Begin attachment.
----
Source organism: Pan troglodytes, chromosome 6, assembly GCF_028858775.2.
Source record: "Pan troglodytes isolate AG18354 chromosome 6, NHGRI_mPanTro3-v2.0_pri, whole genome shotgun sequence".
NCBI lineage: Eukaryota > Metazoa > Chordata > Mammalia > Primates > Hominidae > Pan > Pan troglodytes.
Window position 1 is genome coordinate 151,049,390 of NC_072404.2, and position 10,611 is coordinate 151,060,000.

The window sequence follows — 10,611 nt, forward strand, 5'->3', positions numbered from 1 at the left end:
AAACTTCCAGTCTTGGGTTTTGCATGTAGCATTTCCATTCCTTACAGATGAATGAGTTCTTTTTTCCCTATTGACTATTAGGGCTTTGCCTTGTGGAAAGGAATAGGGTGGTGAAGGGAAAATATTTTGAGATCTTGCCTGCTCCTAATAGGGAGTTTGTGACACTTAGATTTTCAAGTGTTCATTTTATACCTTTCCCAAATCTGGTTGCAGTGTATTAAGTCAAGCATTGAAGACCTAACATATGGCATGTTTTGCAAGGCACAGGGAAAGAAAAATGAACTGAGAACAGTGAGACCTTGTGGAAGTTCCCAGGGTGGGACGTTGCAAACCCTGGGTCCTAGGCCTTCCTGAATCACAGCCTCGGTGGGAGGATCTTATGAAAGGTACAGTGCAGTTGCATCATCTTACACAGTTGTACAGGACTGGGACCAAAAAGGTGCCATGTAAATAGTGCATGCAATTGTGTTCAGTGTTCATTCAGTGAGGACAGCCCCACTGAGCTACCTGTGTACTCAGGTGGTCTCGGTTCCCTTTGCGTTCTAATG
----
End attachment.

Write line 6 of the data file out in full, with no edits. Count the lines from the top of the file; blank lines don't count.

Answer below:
AAACTTCCAGTCTTGGGTTTTGCATGTAGCATTTCCATTCCTTACAGATGAATGAGTTCTTTTTTCCCTATTGACTATTAGGGCTTTGCCTTGTGGAAAGGAATAGGGTGGTGAAGGGAAAATATTTTGAGATCTTGCCTGCTCCTAATAGGGAGTTTGTGACACTTAGATTTTCAAGTGTTCATTTTATACCTTTCCCAAATCTGGTTGCAGTGTATTAAGTCAAGCATTGAAGACCTAACATATGGCATGTTTTGCAAGGCACAGGGAAAGAAAAATGAACTGAGAACAGTGAGACCTTGTGGAAGTTCCCAGGGTGGGACGTTGCAAACCCTGGGTCCTAGGCCTTCCTGAATCACAGCCTCGGTGGGAGGATCTTATGAAAGGTACAGTGCAGTTGCATCATCTTACACAGTTGTACAGGACTGGGACCAAAAAGGTGCCATGTAAATAGTGCATGCAATTGTGTTCAGTGTTCATTCAGTGAGGACAGCCCCACTGAGCTACCTGTGTACTCAGGTGGTCTCGGTTCCCTTTGCGTTCTAATG